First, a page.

Rand Bleimeister on Deliver the Crowd and where crowdfunding is headed
Rand Bleimeister is the CEO of Deliver the Crowd, a company that assists entrepreneurs with planning and executing crowdfunding campaigns.
Created by a team of successful marketers, Deliver the Crowd uses the experience their founders have gained through their work in such crowdfunding-amenable industries as music, movies, sports, toys and fashion to provide early stage initiatives with a road map to follow through what can be a confusing part of business development.
Like many successful companies, Deliver the Crowd’s business model is built on anticipating and addressing client needs before they might recognize that need on their own. They are linked with consumer design and research firm Gelcomm to assist clients with product and branding, while also bringing in logistics provider Saddle Creek Logistics Services to address rewards storage and shipping.
In mid-November they purchased Marketingworks, a marketing firm that specializes in using social media.
Part of what makes crowdfunding so interesting to follow is that it is like watching an episode of American Idol (so I’ve been told). You have experienced performers who clearly know what they are doing up there lumped together with people who hopefully have a Plan B. Occasionally you come across that special fresh face who has a great idea and clear ability.
While always interesting for followers, it creates a challenge from a marketing perspective, as you are constantly working with different knowledge levels and abilities. Talking people into and out of ideas takes a unique skill set.
Then you have the delineation between equity crowdfunding and rewards-based crowdfunding, each with its own unique set of challenges. Rand Bleimeister sees certain characteristics in companies with a good chance for success.
“For equity crowdfunding campaigns, our ideal client is an established company with a management team that has a demonstrated ability to execute its business plan effectively. For rewards-based crowdfunding we will work with established artists who have a passionate audience and a large project in need of funding.”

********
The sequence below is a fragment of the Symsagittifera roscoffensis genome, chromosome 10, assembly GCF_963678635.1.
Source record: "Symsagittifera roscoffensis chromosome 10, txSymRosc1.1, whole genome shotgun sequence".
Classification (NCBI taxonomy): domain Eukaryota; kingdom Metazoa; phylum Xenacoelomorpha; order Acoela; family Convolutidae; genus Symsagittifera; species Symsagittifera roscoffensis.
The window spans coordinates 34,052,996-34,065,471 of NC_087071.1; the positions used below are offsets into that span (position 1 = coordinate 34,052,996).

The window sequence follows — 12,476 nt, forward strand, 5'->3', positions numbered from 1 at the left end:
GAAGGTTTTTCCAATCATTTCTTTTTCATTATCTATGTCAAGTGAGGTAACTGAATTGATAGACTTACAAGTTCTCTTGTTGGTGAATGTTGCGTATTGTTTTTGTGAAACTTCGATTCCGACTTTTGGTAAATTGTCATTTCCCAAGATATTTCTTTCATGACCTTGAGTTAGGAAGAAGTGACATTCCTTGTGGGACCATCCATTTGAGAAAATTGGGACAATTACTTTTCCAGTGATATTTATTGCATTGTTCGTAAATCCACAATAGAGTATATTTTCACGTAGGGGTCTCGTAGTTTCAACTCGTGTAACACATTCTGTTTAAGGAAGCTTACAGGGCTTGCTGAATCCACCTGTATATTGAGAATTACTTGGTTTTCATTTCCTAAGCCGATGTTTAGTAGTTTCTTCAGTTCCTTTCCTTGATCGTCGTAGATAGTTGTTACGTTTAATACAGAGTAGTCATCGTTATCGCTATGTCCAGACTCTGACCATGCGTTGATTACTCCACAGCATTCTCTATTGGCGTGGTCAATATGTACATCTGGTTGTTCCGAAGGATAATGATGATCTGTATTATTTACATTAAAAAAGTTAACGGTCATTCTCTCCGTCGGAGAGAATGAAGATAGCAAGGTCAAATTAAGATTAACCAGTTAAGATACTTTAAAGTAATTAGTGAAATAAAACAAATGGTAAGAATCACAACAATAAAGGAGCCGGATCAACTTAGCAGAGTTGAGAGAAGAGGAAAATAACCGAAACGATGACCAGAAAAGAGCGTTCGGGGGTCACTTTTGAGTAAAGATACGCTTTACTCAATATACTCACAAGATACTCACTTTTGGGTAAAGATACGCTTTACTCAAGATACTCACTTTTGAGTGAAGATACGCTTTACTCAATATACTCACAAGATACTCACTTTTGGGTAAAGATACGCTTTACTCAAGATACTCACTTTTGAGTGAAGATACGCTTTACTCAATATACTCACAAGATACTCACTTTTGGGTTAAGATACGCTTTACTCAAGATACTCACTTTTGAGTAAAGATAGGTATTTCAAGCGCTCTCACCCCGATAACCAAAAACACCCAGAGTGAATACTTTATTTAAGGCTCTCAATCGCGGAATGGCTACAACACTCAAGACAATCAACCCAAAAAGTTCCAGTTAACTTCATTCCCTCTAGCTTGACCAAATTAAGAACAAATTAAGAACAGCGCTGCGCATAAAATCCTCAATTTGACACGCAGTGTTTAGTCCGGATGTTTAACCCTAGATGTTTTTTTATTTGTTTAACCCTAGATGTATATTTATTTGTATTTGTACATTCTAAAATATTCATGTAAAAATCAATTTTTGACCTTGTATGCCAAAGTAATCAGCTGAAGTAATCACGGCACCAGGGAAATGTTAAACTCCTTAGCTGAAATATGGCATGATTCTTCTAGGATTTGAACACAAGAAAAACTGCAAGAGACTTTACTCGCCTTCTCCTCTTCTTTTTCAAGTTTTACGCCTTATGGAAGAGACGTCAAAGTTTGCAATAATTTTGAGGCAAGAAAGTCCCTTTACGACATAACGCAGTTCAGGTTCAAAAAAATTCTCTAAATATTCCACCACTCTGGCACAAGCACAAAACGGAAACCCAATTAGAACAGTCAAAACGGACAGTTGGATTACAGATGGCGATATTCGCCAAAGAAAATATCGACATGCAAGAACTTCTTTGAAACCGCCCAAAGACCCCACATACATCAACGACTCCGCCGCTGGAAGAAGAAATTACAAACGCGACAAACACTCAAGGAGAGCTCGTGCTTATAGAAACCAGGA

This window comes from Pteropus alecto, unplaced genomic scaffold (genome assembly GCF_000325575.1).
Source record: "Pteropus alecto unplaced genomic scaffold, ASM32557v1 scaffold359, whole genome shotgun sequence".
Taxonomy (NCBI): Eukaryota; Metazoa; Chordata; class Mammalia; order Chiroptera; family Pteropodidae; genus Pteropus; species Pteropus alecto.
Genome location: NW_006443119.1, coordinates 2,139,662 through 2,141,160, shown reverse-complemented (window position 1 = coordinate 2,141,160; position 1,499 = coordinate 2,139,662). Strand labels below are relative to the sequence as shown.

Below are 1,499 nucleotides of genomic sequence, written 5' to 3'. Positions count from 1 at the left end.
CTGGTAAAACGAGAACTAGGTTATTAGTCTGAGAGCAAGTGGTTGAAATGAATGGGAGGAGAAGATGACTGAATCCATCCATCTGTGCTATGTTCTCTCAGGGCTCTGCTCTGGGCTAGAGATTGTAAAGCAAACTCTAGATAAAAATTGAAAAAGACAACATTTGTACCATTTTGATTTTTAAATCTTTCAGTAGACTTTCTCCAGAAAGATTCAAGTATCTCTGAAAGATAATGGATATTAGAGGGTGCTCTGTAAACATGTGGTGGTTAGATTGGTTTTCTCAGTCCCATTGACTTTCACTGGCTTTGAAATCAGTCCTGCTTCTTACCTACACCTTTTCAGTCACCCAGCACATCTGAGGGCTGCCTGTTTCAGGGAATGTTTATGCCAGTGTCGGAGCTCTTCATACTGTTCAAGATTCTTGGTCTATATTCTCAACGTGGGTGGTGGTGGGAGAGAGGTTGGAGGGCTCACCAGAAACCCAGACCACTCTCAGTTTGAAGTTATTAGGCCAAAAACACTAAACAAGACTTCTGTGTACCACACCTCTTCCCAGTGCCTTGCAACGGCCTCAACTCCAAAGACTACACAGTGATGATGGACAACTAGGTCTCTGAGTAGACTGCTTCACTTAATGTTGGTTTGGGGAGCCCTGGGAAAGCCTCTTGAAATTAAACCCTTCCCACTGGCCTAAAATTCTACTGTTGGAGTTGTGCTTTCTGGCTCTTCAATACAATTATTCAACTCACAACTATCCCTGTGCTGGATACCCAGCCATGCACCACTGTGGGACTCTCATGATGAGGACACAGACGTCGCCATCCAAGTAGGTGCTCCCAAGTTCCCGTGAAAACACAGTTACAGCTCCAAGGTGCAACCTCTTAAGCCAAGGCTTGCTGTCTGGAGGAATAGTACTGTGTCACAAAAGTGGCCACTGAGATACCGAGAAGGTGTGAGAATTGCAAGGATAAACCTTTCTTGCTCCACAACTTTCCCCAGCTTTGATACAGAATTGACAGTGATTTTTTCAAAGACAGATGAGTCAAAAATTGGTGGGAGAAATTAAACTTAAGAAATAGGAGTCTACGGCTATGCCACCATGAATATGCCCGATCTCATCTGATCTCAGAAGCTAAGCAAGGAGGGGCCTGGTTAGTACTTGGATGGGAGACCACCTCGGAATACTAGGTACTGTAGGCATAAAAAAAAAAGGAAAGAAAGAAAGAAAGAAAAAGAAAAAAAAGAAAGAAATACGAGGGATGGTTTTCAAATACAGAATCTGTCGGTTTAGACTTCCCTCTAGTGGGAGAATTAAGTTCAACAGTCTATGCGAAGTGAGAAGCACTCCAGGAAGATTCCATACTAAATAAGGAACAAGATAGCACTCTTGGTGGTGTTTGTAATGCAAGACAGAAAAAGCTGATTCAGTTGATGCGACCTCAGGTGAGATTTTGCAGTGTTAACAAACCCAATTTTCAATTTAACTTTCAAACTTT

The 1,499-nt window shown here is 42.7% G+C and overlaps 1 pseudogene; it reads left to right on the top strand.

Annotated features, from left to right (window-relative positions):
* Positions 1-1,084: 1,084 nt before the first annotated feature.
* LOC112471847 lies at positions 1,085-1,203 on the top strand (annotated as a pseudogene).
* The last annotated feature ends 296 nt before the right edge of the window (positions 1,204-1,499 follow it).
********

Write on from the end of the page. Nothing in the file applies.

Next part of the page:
An obvious benefit to a new company of choosing to work with someone like Deliver the Crowd is the opportunity to hand over a significant piece of their operation to someone with specialized knowledge in marketing. Most new entrepreneurs have skill in the area related to their idea, but if they only have a smattering of promotional ability, they soon find out it is not nearly enough.
“The benefit for the client is they and their team can go about running their day-to-day business without being distracted by the workflow of managing a crowdfunding campaign promoting their financing.”
A common mistake new companies make is underestimating the work involved in fulfilling rewards for successful campaigns (“I have to sign HOW MANY?”). Problems with production and shipping of crowdfunding rewards can be found across the industry, from the well-known issues with the Pebble smart watch to former professional wrestlers like Jake “The Snake” Roberts and Scott Hall taking heat for not meeting commitments made during recent campaigns.
“We need to recognize that some projects are easy to make and others are hard to make,” Bleimeister offered. “It is easy to create a book or a CD. It is much harder to make a gadget or a movie.”
Some people quickly find themselves in over their heads. “Lots of young people get their projects funded only to find out that making their product is much harder than they thought,” Bleimeister observed. “Many have never made anything before.”
The novice businessperson looking to use crowdfunding to attract seed money will probably think of Kickstarter or Indiegogo, as they command much of the attention, especially among novices. There are some distinct advantages to choosing one of these two companies. “For rewards-based crowdfunding campaigns, Kickstarter is number one,” Bleimeister said.
“They have the traffic, the tools and the brand trust that is so important to backers. If the project falls outside of Kickstarter’s guidelines, or the client requires flexible funding, then Indiegogo can be utilized.”